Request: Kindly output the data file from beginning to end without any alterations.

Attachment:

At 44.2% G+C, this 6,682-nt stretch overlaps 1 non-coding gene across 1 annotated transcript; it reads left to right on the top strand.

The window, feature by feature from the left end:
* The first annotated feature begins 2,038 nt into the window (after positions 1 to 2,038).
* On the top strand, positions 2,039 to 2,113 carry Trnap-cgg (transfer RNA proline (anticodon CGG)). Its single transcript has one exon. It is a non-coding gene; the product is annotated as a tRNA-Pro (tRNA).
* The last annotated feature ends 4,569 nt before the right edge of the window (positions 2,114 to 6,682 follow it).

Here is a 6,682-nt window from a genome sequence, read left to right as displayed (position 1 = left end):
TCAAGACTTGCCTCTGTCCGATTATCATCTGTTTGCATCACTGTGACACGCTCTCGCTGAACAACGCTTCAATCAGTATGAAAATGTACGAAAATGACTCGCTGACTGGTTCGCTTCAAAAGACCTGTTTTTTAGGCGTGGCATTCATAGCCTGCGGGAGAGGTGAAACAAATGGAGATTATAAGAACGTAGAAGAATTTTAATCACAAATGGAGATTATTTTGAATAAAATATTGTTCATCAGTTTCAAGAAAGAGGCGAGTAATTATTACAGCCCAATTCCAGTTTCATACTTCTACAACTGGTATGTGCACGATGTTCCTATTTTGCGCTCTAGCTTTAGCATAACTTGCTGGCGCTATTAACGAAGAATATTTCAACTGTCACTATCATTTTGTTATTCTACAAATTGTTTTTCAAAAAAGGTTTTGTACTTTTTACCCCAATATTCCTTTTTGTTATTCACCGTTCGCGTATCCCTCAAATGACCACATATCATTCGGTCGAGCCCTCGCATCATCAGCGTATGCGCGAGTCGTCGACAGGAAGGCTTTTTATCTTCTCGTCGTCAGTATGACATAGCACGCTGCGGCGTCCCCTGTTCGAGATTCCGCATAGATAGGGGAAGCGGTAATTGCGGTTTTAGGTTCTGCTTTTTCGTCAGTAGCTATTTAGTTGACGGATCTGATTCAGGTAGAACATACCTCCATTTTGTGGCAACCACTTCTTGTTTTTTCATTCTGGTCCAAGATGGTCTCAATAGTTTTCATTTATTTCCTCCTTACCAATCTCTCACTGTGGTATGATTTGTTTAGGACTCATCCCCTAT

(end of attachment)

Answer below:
At 44.2% G+C, this 6,682-nt stretch overlaps 1 non-coding gene across 1 annotated transcript; it reads left to right on the top strand.

The window, feature by feature from the left end:
* The first annotated feature begins 2,038 nt into the window (after positions 1 to 2,038).
* On the top strand, positions 2,039 to 2,113 carry Trnap-cgg (transfer RNA proline (anticodon CGG)). Its single transcript has one exon. It is a non-coding gene; the product is annotated as a tRNA-Pro (tRNA).
* The last annotated feature ends 4,569 nt before the right edge of the window (positions 2,114 to 6,682 follow it).

Here is a 6,682-nt window from a genome sequence, read left to right as displayed (position 1 = left end):
TCAAGACTTGCCTCTGTCCGATTATCATCTGTTTGCATCACTGTGACACGCTCTCGCTGAACAACGCTTCAATCAGTATGAAAATGTACGAAAATGACTCGCTGACTGGTTCGCTTCAAAAGACCTGTTTTTTAGGCGTGGCATTCATAGCCTGCGGGAGAGGTGAAACAAATGGAGATTATAAGAACGTAGAAGAATTTTAATCACAAATGGAGATTATTTTGAATAAAATATTGTTCATCAGTTTCAAGAAAGAGGCGAGTAATTATTACAGCCCAATTCCAGTTTCATACTTCTACAACTGGTATGTGCACGATGTTCCTATTTTGCGCTCTAGCTTTAGCATAACTTGCTGGCGCTATTAACGAAGAATATTTCAACTGTCACTATCATTTTGTTATTCTACAAATTGTTTTTCAAAAAAGGTTTTGTACTTTTTACCCCAATATTCCTTTTTGTTATTCACCGTTCGCGTATCCCTCAAATGACCACATATCATTCGGTCGAGCCCTCGCATCATCAGCGTATGCGCGAGTCGTCGACAGGAAGGCTTTTTATCTTCTCGTCGTCAGTATGACATAGCACGCTGCGGCGTCCCCTGTTCGAGATTCCGCATAGATAGGGGAAGCGGTAATTGCGGTTTTAGGTTCTGCTTTTTCGTCAGTAGCTATTTAGTTGACGGATCTGATTCAGGTAGAACATACCTCCATTTTGTGGCAACCACTTCTTGTTTTTTCATTCTGGTCCAAGATGGTCTCAATAGTTTTCATTTATTTCCTCCTTACCAATCTCTCACTGTGGTATGATTTGTTTAGGACTCATCCCCTAT